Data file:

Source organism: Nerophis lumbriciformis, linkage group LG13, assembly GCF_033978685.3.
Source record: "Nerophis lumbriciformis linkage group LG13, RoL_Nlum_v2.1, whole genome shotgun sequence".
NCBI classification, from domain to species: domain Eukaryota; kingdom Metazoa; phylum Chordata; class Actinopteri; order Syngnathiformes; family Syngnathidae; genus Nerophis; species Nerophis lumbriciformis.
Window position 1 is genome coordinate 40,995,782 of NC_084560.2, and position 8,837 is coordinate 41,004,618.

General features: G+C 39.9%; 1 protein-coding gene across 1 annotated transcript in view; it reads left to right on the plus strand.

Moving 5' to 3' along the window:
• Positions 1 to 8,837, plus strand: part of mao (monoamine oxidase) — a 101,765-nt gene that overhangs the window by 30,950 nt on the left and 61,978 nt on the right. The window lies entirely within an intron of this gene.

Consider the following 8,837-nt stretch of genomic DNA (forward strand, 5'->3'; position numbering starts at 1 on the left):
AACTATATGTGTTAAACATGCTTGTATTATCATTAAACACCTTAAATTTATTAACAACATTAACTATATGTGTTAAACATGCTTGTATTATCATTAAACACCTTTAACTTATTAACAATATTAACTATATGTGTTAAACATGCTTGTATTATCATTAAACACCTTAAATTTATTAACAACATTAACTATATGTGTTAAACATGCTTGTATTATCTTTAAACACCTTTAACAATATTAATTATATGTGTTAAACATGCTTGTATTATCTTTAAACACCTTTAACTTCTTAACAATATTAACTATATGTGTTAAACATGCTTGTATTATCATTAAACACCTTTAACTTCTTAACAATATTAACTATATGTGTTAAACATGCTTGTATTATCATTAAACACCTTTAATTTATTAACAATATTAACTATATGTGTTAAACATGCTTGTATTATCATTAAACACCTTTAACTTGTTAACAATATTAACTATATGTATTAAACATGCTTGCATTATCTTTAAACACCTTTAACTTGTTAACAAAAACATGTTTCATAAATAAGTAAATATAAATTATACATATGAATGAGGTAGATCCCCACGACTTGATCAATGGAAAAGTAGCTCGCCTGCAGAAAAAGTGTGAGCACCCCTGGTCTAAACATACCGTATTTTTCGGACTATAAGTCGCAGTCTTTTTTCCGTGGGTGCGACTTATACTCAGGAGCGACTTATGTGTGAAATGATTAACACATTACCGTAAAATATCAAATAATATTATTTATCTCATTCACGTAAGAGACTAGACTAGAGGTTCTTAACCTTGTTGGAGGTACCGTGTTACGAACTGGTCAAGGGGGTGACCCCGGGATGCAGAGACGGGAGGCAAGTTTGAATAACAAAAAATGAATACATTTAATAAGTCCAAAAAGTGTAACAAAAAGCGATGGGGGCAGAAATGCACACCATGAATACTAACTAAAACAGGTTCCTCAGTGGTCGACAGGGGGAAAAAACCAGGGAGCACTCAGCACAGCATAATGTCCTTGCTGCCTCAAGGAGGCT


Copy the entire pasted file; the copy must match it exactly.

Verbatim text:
Source organism: Nerophis lumbriciformis, linkage group LG13, assembly GCF_033978685.3.
Source record: "Nerophis lumbriciformis linkage group LG13, RoL_Nlum_v2.1, whole genome shotgun sequence".
NCBI classification, from domain to species: domain Eukaryota; kingdom Metazoa; phylum Chordata; class Actinopteri; order Syngnathiformes; family Syngnathidae; genus Nerophis; species Nerophis lumbriciformis.
Window position 1 is genome coordinate 40,995,782 of NC_084560.2, and position 8,837 is coordinate 41,004,618.

General features: G+C 39.9%; 1 protein-coding gene across 1 annotated transcript in view; it reads left to right on the plus strand.

Moving 5' to 3' along the window:
• Positions 1 to 8,837, plus strand: part of mao (monoamine oxidase) — a 101,765-nt gene that overhangs the window by 30,950 nt on the left and 61,978 nt on the right. The window lies entirely within an intron of this gene.

Consider the following 8,837-nt stretch of genomic DNA (forward strand, 5'->3'; position numbering starts at 1 on the left):
AACTATATGTGTTAAACATGCTTGTATTATCATTAAACACCTTAAATTTATTAACAACATTAACTATATGTGTTAAACATGCTTGTATTATCATTAAACACCTTTAACTTATTAACAATATTAACTATATGTGTTAAACATGCTTGTATTATCATTAAACACCTTAAATTTATTAACAACATTAACTATATGTGTTAAACATGCTTGTATTATCTTTAAACACCTTTAACAATATTAATTATATGTGTTAAACATGCTTGTATTATCTTTAAACACCTTTAACTTCTTAACAATATTAACTATATGTGTTAAACATGCTTGTATTATCATTAAACACCTTTAACTTCTTAACAATATTAACTATATGTGTTAAACATGCTTGTATTATCATTAAACACCTTTAATTTATTAACAATATTAACTATATGTGTTAAACATGCTTGTATTATCATTAAACACCTTTAACTTGTTAACAATATTAACTATATGTATTAAACATGCTTGCATTATCTTTAAACACCTTTAACTTGTTAACAAAAACATGTTTCATAAATAAGTAAATATAAATTATACATATGAATGAGGTAGATCCCCACGACTTGATCAATGGAAAAGTAGCTCGCCTGCAGAAAAAGTGTGAGCACCCCTGGTCTAAACATACCGTATTTTTCGGACTATAAGTCGCAGTCTTTTTTCCGTGGGTGCGACTTATACTCAGGAGCGACTTATGTGTGAAATGATTAACACATTACCGTAAAATATCAAATAATATTATTTATCTCATTCACGTAAGAGACTAGACTAGAGGTTCTTAACCTTGTTGGAGGTACCGTGTTACGAACTGGTCAAGGGGGTGACCCCGGGATGCAGAGACGGGAGGCAAGTTTGAATAACAAAAAATGAATACATTTAATAAGTCCAAAAAGTGTAACAAAAAGCGATGGGGGCAGAAATGCACACCATGAATACTAACTAAAACAGGTTCCTCAGTGGTCGACAGGGGGAAAAAACCAGGGAGCACTCAGCACAGCATAATGTCCTTGCTGCCTCAAGGAGGCT